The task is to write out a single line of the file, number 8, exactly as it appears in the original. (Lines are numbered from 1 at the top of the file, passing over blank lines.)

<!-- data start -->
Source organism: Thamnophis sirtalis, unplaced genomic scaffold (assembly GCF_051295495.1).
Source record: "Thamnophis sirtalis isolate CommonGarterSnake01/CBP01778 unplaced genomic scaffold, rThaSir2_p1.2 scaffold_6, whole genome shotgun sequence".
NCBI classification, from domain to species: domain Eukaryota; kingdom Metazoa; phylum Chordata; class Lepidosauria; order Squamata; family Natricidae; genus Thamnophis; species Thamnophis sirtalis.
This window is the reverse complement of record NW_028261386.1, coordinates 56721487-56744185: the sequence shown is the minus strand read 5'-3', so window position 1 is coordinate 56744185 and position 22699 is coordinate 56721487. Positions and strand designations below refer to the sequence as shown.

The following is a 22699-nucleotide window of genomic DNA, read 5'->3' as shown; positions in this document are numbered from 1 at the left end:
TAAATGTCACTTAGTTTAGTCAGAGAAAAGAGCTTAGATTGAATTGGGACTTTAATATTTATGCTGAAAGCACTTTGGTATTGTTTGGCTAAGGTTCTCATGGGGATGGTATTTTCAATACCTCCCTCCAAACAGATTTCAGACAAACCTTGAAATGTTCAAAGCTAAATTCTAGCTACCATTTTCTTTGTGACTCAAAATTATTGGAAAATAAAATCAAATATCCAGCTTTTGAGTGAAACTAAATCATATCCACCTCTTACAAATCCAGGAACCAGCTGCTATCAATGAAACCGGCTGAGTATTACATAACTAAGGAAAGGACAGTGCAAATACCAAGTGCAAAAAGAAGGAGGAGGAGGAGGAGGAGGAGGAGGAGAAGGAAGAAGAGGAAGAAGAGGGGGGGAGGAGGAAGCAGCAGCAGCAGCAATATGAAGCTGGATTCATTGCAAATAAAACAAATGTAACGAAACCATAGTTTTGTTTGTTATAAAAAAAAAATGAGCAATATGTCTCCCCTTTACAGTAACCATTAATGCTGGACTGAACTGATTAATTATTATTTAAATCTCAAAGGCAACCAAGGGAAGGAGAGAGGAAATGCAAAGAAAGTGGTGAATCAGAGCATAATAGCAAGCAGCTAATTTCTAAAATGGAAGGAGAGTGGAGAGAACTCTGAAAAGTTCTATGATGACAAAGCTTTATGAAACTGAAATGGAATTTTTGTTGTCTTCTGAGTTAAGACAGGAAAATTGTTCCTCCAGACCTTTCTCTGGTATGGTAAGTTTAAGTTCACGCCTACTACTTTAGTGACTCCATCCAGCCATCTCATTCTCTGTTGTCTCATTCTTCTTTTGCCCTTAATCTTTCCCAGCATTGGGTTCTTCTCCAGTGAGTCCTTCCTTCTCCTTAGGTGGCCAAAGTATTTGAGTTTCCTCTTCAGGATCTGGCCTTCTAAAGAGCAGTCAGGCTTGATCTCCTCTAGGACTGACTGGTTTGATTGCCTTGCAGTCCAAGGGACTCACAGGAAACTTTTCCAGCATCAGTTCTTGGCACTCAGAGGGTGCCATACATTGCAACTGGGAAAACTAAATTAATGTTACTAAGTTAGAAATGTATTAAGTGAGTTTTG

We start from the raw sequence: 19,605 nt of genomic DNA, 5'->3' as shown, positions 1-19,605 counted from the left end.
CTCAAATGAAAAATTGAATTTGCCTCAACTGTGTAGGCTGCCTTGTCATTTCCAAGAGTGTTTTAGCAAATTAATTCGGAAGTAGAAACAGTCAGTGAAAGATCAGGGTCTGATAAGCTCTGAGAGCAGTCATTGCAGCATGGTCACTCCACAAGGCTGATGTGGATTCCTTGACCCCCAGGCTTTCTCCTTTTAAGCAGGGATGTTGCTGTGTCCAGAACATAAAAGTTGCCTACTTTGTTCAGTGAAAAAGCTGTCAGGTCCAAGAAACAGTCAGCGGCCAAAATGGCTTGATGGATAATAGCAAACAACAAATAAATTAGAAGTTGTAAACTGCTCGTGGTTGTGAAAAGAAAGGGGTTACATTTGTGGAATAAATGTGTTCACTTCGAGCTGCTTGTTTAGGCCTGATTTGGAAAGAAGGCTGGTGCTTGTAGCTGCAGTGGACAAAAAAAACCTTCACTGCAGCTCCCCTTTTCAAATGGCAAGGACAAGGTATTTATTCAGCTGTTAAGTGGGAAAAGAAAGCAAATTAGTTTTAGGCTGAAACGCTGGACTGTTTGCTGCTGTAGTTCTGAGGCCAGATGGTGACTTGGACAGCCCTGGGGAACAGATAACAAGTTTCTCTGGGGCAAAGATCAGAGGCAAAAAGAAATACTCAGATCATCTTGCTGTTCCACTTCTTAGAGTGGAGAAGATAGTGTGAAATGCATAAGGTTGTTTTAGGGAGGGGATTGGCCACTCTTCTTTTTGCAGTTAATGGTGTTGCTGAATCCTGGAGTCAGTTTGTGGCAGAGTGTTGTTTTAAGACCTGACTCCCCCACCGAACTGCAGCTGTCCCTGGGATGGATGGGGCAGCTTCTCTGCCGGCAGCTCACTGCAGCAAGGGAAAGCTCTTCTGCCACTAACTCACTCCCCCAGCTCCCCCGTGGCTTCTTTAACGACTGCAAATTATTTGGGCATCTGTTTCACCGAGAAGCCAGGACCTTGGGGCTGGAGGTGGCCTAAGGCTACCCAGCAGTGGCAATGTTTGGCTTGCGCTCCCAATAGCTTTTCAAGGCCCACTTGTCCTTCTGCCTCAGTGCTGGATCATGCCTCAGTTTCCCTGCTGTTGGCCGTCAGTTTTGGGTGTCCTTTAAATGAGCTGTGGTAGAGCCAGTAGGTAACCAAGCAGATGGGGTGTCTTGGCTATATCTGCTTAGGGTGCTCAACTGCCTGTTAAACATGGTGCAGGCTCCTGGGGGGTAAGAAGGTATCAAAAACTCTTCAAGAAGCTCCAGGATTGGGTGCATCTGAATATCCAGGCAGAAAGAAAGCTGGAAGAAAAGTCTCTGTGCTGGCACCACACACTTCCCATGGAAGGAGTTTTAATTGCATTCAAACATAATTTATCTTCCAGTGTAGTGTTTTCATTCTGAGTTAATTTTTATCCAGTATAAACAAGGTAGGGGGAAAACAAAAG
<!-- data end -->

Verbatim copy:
CTCAAATGAAAAATTGAATTTGCCTCAACTGTGTAGGCTGCCTTGTCATTTCCAAGAGTGTTTTAGCAAATTAATTCGGAAGTAGAAACAGTCAGTGAAAGATCAGGGTCTGATAAGCTCTGAGAGCAGTCATTGCAGCATGGTCACTCCACAAGGCTGATGTGGATTCCTTGACCCCCAGGCTTTCTCCTTTTAAGCAGGGATGTTGCTGTGTCCAGAACATAAAAGTTGCCTACTTTGTTCAGTGAAAAAGCTGTCAGGTCCAAGAAACAGTCAGCGGCCAAAATGGCTTGATGGATAATAGCAAACAACAAATAAATTAGAAGTTGTAAACTGCTCGTGGTTGTGAAAAGAAAGGGGTTACATTTGTGGAATAAATGTGTTCACTTCGAGCTGCTTGTTTAGGCCTGATTTGGAAAGAAGGCTGGTGCTTGTAGCTGCAGTGGACAAAAAAAACCTTCACTGCAGCTCCCCTTTTCAAATGGCAAGGACAAGGTATTTATTCAGCTGTTAAGTGGGAAAAGAAAGCAAATTAGTTTTAGGCTGAAACGCTGGACTGTTTGCTGCTGTAGTTCTGAGGCCAGATGGTGACTTGGACAGCCCTGGGGAACAGATAACAAGTTTCTCTGGGGCAAAGATCAGAGGCAAAAAGAAATACTCAGATCATCTTGCTGTTCCACTTCTTAGAGTGGAGAAGATAGTGTGAAATGCATAAGGTTGTTTTAGGGAGGGGATTGGCCACTCTTCTTTTTGCAGTTAATGGTGTTGCTGAATCCTGGAGTCAGTTTGTGGCAGAGTGTTGTTTTAAGACCTGACTCCCCCACCGAACTGCAGCTGTCCCTGGGATGGATGGGGCAGCTTCTCTGCCGGCAGCTCACTGCAGCAAGGGAAAGCTCTTCTGCCACTAACTCACTCCCCCAGCTCCCCCGTGGCTTCTTTAACGACTGCAAATTATTTGGGCATCTGTTTCACCGAGAAGCCAGGACCTTGGGGCTGGAGGTGGCCTAAGGCTACCCAGCAGTGGCAATGTTTGGCTTGCGCTCCCAATAGCTTTTCAAGGCCCACTTGTCCTTCTGCCTCAGTGCTGGATCATGCCTCAGTTTCCCTGCTGTTGGCCGTCAGTTTTGGGTGTCCTTTAAATGAGCTGTGGTAGAGCCAGTAGGTAACCAAGCAGATGGGGTGTCTTGGCTATATCTGCTTAGGGTGCTCAACTGCCTGTTAAACATGGTGCAGGCTCCTGGGGGGTAAGAAGGTATCAAAAACTCTTCAAGAAGCTCCAGGATTGGGTGCATCTGAATATCCAGGCAGAAAGAAAGCTGGAAGAAAAGTCTCTGTGCTGGCACCACACACTTCCCATGGAAGGAGTTTTAATTGCATTCAAACATAATTTATCTTCCAGTGTAGTGTTTTCATTCTGAGTTAATTTTTATCCAGTATAAACAAGGTAGGGGGAAAACAAAAG